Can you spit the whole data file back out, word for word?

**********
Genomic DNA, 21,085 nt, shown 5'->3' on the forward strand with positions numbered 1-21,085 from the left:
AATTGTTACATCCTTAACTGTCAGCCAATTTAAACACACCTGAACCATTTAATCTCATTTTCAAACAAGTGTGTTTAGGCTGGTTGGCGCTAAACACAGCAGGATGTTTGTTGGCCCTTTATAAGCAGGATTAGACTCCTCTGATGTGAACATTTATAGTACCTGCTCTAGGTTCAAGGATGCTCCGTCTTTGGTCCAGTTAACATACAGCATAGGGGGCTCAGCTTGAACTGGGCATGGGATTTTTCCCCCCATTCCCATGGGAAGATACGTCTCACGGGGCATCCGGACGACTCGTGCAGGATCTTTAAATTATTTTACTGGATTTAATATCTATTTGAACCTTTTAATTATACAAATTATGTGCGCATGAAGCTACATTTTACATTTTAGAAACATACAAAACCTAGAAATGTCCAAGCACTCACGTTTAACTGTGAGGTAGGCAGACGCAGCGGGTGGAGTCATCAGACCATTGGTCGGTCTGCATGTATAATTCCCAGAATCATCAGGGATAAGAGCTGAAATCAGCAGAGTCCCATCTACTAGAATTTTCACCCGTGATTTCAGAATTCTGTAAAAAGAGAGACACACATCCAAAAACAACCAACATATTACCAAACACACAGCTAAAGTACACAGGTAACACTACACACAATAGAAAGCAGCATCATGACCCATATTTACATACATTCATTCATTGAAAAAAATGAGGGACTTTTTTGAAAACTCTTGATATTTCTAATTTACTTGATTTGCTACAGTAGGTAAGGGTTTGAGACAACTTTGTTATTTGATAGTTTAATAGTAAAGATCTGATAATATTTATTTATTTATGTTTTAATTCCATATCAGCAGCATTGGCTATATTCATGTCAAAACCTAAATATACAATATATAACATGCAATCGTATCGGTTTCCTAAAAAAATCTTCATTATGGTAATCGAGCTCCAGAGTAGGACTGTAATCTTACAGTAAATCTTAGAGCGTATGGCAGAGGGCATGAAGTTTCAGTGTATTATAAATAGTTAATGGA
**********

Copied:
Genomic DNA, 21,085 nt, shown 5'->3' on the forward strand with positions numbered 1-21,085 from the left:
AATTGTTACATCCTTAACTGTCAGCCAATTTAAACACACCTGAACCATTTAATCTCATTTTCAAACAAGTGTGTTTAGGCTGGTTGGCGCTAAACACAGCAGGATGTTTGTTGGCCCTTTATAAGCAGGATTAGACTCCTCTGATGTGAACATTTATAGTACCTGCTCTAGGTTCAAGGATGCTCCGTCTTTGGTCCAGTTAACATACAGCATAGGGGGCTCAGCTTGAACTGGGCATGGGATTTTTCCCCCCATTCCCATGGGAAGATACGTCTCACGGGGCATCCGGACGACTCGTGCAGGATCTTTAAATTATTTTACTGGATTTAATATCTATTTGAACCTTTTAATTATACAAATTATGTGCGCATGAAGCTACATTTTACATTTTAGAAACATACAAAACCTAGAAATGTCCAAGCACTCACGTTTAACTGTGAGGTAGGCAGACGCAGCGGGTGGAGTCATCAGACCATTGGTCGGTCTGCATGTATAATTCCCAGAATCATCAGGGATAAGAGCTGAAATCAGCAGAGTCCCATCTACTAGAATTTTCACCCGTGATTTCAGAATTCTGTAAAAAGAGAGACACACATCCAAAAACAACCAACATATTACCAAACACACAGCTAAAGTACACAGGTAACACTACACACAATAGAAAGCAGCATCATGACCCATATTTACATACATTCATTCATTGAAAAAAATGAGGGACTTTTTTGAAAACTCTTGATATTTCTAATTTACTTGATTTGCTACAGTAGGTAAGGGTTTGAGACAACTTTGTTATTTGATAGTTTAATAGTAAAGATCTGATAATATTTATTTATTTATGTTTTAATTCCATATCAGCAGCATTGGCTATATTCATGTCAAAACCTAAATATACAATATATAACATGCAATCGTATCGGTTTCCTAAAAAAATCTTCATTATGGTAATCGAGCTCCAGAGTAGGACTGTAATCTTACAGTAAATCTTAGAGCGTATGGCAGAGGGCATGAAGTTTCAGTGTATTATAAATAGTTAATGGA